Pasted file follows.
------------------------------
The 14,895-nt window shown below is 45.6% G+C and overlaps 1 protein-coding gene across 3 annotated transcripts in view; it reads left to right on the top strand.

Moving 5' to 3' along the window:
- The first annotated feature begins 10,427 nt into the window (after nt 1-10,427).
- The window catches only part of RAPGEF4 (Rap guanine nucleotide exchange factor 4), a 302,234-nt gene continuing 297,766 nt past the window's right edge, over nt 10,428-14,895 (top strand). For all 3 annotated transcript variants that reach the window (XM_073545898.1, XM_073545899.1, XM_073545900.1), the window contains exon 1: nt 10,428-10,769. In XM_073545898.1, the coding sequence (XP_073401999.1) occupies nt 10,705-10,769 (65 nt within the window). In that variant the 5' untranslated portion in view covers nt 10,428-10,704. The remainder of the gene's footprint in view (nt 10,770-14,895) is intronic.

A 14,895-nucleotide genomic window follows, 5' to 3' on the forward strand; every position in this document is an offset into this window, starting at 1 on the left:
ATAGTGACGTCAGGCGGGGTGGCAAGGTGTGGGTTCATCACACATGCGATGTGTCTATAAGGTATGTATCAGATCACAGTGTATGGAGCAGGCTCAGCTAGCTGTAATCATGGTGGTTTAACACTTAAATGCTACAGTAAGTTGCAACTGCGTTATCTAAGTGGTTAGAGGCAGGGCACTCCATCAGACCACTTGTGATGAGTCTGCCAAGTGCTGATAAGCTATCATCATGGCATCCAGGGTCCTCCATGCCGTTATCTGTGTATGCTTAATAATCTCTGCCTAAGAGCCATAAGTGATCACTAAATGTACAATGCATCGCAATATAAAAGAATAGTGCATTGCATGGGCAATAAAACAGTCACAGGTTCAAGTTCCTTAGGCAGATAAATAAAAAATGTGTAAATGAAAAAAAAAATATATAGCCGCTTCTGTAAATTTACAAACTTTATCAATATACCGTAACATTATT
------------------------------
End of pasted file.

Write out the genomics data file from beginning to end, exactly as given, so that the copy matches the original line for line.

The 14,895-nt window shown below is 45.6% G+C and overlaps 1 protein-coding gene across 3 annotated transcripts in view; it reads left to right on the top strand.

Moving 5' to 3' along the window:
- The first annotated feature begins 10,427 nt into the window (after nt 1-10,427).
- The window catches only part of RAPGEF4 (Rap guanine nucleotide exchange factor 4), a 302,234-nt gene continuing 297,766 nt past the window's right edge, over nt 10,428-14,895 (top strand). For all 3 annotated transcript variants that reach the window (XM_073545898.1, XM_073545899.1, XM_073545900.1), the window contains exon 1: nt 10,428-10,769. In XM_073545898.1, the coding sequence (XP_073401999.1) occupies nt 10,705-10,769 (65 nt within the window). In that variant the 5' untranslated portion in view covers nt 10,428-10,704. The remainder of the gene's footprint in view (nt 10,770-14,895) is intronic.

A 14,895-nucleotide genomic window follows, 5' to 3' on the forward strand; every position in this document is an offset into this window, starting at 1 on the left:
ATAGTGACGTCAGGCGGGGTGGCAAGGTGTGGGTTCATCACACATGCGATGTGTCTATAAGGTATGTATCAGATCACAGTGTATGGAGCAGGCTCAGCTAGCTGTAATCATGGTGGTTTAACACTTAAATGCTACAGTAAGTTGCAACTGCGTTATCTAAGTGGTTAGAGGCAGGGCACTCCATCAGACCACTTGTGATGAGTCTGCCAAGTGCTGATAAGCTATCATCATGGCATCCAGGGTCCTCCATGCCGTTATCTGTGTATGCTTAATAATCTCTGCCTAAGAGCCATAAGTGATCACTAAATGTACAATGCATCGCAATATAAAAGAATAGTGCATTGCATGGGCAATAAAACAGTCACAGGTTCAAGTTCCTTAGGCAGATAAATAAAAAATGTGTAAATGAAAAAAAAAATATATAGCCGCTTCTGTAAATTTACAAACTTTATCAATATACCGTAACATTATT